Download the latest Kali (2020.1b in my case) and spin up a VM instance. First, we need hostapd for a wireless network, and dnsmasq for the DHCP server:

sudo apt-get update && sudo apt-get install hostapd dnsmasq

I’m using a small WIFI dongle with a Ralink 5370 chipset, so I have two adapters: eth0 and wlan0.

Setting up the WIFI network

We need to create a hostapd configuration for our network. Create the mitmwifi.conf file and add the data as seen below. This will create a WIFI network with SSID MobileTestbed and Password123 as a password.

sudo nano /etc/hostapd/mitmwifi.conf

# Enter the following configuration:
interface=wlan0
driver=nl80211
ssid=MobileTestbed
hw_mode=g
channel=6
macaddr_acl=0
ignore_broadcast_ssid=0
auth_algs=1
wpa=2
wpa_key_mgmt=WPA-PSK
rsn_pairwise=TKIP
wpa_passphrase=Password123

Next, we update the hostapd init script to reference to the mitmwifi.conf file:

sudo nano /etc/default/hostapd

# Update the DAEMON_CONF line:
DAEMON_CONF="/etc/hostapd/mitmwifi.conf"

Set up dnsmasq by modifying /etc/dnsmasq.conf

sudo nano /etc/dnsmasq.conf

# Add the following configuration to the end of the file:

# The interface to listen on
interface=wlan0
# The range to distribute (192.168.10.100-250)
dhcp-range=192.168.10.100,192.168.10.250,255.255.255.0,12h
# The gateway (this ip)
dhcp-option=3,192.168.10.1
# The DNS server
dhcp-option=6,1.1.1.1
# Another DNS server
server=1.1.1.1
# Some logging
log-queries
log-dhcp
# Listen on the localhost address
listen-address=127.0.0.1

Assign the correct IP address to the wlan0 interface, enable IP forwarding and route the traffic to eth0 so that the subnet has internet access.

sudo ifconfig wlan0 up 192.168.10.1 netmask 255.255.255.0
sudo sysctl -w net.ipv4.ip_forward=1
sudo iptables -t nat -A  POSTROUTING -o eth0 -j MASQUERADE 

Finally, start dnsmasq and restart hostapd. The WIFI network should show up on your device:

sudo systemctl unmask hostapd
sudo service hostapd start
sudo service dnsmasq start

At this point, you have a working WIFI hotspot with outgoing internet access. Skip to ‘Setting up the MITM’ in case these steps were successful. Otherwise, you can try the OpenVPN approach explained below.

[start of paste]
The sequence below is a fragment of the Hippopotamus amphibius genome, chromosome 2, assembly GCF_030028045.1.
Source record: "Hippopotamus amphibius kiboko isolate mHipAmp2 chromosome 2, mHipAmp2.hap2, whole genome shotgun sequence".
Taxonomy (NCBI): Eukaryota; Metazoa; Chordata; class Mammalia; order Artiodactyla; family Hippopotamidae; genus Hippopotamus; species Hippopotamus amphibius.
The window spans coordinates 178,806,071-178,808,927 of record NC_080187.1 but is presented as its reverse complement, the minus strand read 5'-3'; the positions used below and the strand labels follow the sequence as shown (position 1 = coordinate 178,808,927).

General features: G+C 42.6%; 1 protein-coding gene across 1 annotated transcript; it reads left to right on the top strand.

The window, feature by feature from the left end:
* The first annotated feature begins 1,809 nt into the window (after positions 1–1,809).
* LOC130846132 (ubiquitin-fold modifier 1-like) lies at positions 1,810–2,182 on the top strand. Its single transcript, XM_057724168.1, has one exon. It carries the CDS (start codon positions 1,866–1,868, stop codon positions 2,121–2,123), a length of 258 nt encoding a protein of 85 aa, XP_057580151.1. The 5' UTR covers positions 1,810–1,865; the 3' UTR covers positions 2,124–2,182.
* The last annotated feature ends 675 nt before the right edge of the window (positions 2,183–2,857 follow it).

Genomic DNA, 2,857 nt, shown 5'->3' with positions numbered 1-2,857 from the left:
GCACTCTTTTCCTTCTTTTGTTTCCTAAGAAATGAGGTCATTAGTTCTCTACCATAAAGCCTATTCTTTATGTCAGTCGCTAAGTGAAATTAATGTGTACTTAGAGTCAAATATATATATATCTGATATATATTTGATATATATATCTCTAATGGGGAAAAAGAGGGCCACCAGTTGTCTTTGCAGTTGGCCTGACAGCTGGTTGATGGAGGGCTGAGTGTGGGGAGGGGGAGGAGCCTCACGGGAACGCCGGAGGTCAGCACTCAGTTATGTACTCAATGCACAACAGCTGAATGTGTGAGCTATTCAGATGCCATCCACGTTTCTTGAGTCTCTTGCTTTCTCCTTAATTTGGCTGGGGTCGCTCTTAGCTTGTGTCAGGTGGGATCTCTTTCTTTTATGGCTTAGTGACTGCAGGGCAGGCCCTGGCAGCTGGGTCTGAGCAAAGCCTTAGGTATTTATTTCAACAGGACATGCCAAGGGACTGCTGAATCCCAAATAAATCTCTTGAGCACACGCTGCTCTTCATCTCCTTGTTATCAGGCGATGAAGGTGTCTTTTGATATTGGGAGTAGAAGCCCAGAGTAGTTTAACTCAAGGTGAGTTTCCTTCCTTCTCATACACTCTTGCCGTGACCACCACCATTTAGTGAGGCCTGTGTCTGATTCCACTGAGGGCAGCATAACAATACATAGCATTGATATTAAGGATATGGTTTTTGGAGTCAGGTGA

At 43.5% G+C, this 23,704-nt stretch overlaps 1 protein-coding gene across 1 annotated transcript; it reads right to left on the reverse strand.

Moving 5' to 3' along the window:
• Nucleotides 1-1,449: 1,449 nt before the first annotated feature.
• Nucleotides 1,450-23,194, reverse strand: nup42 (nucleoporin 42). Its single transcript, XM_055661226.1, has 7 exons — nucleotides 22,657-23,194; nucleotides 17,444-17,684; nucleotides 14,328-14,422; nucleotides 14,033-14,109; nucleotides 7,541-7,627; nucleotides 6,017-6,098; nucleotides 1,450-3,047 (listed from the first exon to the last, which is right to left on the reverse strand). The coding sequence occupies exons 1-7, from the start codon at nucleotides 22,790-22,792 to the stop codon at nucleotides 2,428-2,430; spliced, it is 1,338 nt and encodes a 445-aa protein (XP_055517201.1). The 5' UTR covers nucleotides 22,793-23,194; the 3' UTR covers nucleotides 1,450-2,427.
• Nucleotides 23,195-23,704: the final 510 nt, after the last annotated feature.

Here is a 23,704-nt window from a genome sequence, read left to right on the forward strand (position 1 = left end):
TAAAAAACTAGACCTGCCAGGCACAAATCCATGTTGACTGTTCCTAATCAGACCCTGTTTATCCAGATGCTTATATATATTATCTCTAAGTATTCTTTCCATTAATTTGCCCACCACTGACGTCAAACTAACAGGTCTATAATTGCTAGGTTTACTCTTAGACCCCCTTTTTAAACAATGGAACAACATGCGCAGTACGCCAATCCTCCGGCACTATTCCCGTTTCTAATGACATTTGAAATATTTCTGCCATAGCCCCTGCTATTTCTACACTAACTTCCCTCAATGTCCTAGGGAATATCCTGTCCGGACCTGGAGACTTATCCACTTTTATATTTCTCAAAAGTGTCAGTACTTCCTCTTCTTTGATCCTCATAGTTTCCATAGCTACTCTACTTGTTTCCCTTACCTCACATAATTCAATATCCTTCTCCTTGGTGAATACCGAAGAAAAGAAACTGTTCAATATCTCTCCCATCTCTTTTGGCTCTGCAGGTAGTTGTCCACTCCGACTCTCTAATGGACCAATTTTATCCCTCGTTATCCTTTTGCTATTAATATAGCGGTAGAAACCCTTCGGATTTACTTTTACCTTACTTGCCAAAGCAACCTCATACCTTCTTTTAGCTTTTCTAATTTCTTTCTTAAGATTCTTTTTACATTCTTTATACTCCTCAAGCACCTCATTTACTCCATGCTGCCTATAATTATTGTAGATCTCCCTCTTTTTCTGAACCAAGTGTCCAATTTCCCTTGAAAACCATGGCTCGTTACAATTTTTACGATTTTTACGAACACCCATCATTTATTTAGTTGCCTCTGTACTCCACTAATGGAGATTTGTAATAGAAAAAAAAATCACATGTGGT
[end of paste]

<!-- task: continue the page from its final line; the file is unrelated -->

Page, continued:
Setting up OpenVPN

In case you don’t have access to a WIFI adapter, or there are other reasons why the hotspot approach doesn’t work, we need a second option. Fortunately, there is a good way to have all the traffic from an iOS device go over an intermediate node: Through a VPN. This functionality has already been used by some corporations to spy on iOS users, so if they can do it, we can too!

Installing OpenVPN is pretty straightforward with the help of this setup script. The script detects our Kali as a Debian OS, but fails to determine the version and will therefore exit. That’s why I added a step to delete the exit statement in the Debian version check. I used a bit of bash hacking, but if it doesn’t work anymore, just remove the line manually.

wget https://git.io/vpn -O openvpn-install.sh
sed -i "$(($(grep -ni "debian is too old" openvpn-install.sh | cut  -d : -f 1)+1))d" ./openvpn-install.sh
chmod +x openvpn-install.sh 
sudo ./openvpn-install.sh

Choose the following options:

# Choose the following options:
Public IPv4 address / hostname [xx.xx.xx.xx]: 192.168.10.1     <<< Change with your public IP address.
Protocol [1]: 1         (UDP)
Port [1194]: 1194 
DNS server [1]: 3              (1.1.1.1)
Name [client]: nviso

The script will set everything up and create an OpenVPN configuration located in the /root/ home directory. If you run sudo ifconfig now, you can see that a tun0 interface has been added.

Finally, start the OpenVPN service:

sudo service openvpn start